Another entrant in the race to export liquefied natural gas (LNG) from the West Coast has stumbled—potentially closing the door on another outlet for B.C. gas.
Last week, Jordan Cove LNG, a project based in Oregon, was denied a permit from the U.S. Federal Energy Regulatory Commission (FERC), which ruled the benefits of the $5.3-billion export terminal and associated pipeline did not outweigh "adverse effects" on landowners facing potential expropriation.
One of the FERC's main concerns was a lack of firm purchasing agreements for gas.
The company is owned by Veresen Inc., a major midstream player with assets in the Dawson Creek area. While a source for the gas has not been nailed down, the project could have been a outlet for gas produced in the Montney shale near Dawson Creek.
Dawson Creek Chamber of Commerce Executive Director Kathleen Connolly worried the decision could further limit market access for B.C. oil and gas producers.
"We need that project. I'm going to remain hopeful they'll go forward with it anyhow. But I'm sure (the FERC decision) has thrown everything into a bit of chaos," she said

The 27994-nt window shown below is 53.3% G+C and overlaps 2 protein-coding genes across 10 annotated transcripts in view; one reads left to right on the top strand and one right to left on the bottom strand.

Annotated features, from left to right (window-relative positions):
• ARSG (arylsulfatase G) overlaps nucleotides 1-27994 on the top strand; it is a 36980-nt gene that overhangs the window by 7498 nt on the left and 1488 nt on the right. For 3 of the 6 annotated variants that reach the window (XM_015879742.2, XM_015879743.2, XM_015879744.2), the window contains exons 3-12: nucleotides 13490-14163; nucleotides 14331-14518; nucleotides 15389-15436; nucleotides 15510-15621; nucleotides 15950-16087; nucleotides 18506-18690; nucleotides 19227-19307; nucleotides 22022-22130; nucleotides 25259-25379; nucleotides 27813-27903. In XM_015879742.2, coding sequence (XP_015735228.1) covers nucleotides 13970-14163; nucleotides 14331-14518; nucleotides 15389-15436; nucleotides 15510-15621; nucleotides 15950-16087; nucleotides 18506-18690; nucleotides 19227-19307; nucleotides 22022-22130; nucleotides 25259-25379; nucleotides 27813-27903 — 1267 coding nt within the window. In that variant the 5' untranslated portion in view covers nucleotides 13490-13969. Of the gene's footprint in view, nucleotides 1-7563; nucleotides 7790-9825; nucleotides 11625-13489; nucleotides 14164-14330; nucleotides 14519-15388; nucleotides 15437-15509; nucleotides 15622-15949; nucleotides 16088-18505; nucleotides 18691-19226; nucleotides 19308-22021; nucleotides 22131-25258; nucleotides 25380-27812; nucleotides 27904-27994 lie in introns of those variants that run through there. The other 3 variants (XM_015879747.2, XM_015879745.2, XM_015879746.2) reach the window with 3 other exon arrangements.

"There's so much bad news out there right now," she added, of the state of the natural gas industry.
Project spokesperson Michael Hinrichs said gas could come from fields in B.C., but stressed those details are still up in the air.
"We have an export licence from Canada and an import licence from the U.S., so we would be able to take gas from the Colorado Rockies, the Canadian Rockies, Alaska gas," he said. "The project, as it stands right now, is pretty much open access. We would be able to talk to suppliers around the U.S. and Canada."
He added the company plans to appeal the FERC decision by the April 11 deadline.
"It's fully our intention to (appeal)," he said.
In late 2014, Encana Corp. sold more than $400 million worth of gas compression stations and pipelines to Veresen. The company recently began work on a $930 million expansion of its existing Saturn natural gas plan near Groundbirch.
It's the latest piece of bad news for B.C.'s nascent LNG industry, which faces a worldwide supply glut and a collapse in prices.
Last month, AltaGas Inc. announced plans to shelve Douglas Channel LNG, a floating facility slated for Kitimat. It was the first B.C. LNG project to be postponed indefinitely.
Meanwhile, Petronas-led Pacific NorthWest LNG continues to wind its way through the regulatory process. The Canadian Environmental Assessment Agency received more than 30,000 submissions on the project during a recent public comment period.